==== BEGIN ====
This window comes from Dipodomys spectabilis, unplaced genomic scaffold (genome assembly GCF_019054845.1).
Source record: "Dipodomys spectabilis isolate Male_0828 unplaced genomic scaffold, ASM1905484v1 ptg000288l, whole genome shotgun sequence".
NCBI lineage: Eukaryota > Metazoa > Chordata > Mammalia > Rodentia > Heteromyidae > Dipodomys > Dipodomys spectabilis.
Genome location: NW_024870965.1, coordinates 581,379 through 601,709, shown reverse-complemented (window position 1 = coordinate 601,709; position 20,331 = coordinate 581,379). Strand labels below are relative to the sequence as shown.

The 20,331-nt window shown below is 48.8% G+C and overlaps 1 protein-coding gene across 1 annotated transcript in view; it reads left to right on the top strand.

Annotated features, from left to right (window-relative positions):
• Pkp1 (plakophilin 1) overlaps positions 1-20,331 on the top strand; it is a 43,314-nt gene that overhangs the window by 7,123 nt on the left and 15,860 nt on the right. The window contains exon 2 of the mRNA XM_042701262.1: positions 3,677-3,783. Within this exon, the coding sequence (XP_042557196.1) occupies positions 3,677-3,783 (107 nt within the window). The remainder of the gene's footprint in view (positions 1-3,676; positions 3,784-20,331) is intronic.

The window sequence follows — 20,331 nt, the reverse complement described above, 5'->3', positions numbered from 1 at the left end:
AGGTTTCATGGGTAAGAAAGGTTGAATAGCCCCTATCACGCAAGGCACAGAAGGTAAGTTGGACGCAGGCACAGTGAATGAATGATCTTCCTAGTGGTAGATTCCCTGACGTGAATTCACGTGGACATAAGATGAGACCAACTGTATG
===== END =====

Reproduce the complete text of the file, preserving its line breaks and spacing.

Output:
This window comes from Dipodomys spectabilis, unplaced genomic scaffold (genome assembly GCF_019054845.1).
Source record: "Dipodomys spectabilis isolate Male_0828 unplaced genomic scaffold, ASM1905484v1 ptg000288l, whole genome shotgun sequence".
NCBI lineage: Eukaryota > Metazoa > Chordata > Mammalia > Rodentia > Heteromyidae > Dipodomys > Dipodomys spectabilis.
Genome location: NW_024870965.1, coordinates 581,379 through 601,709, shown reverse-complemented (window position 1 = coordinate 601,709; position 20,331 = coordinate 581,379). Strand labels below are relative to the sequence as shown.

The 20,331-nt window shown below is 48.8% G+C and overlaps 1 protein-coding gene across 1 annotated transcript in view; it reads left to right on the top strand.

Annotated features, from left to right (window-relative positions):
• Pkp1 (plakophilin 1) overlaps positions 1-20,331 on the top strand; it is a 43,314-nt gene that overhangs the window by 7,123 nt on the left and 15,860 nt on the right. The window contains exon 2 of the mRNA XM_042701262.1: positions 3,677-3,783. Within this exon, the coding sequence (XP_042557196.1) occupies positions 3,677-3,783 (107 nt within the window). The remainder of the gene's footprint in view (positions 1-3,676; positions 3,784-20,331) is intronic.

The window sequence follows — 20,331 nt, the reverse complement described above, 5'->3', positions numbered from 1 at the left end:
AGGTTTCATGGGTAAGAAAGGTTGAATAGCCCCTATCACGCAAGGCACAGAAGGTAAGTTGGACGCAGGCACAGTGAATGAATGATCTTCCTAGTGGTAGATTCCCTGACGTGAATTCACGTGGACATAAGATGAGACCAACTGTATG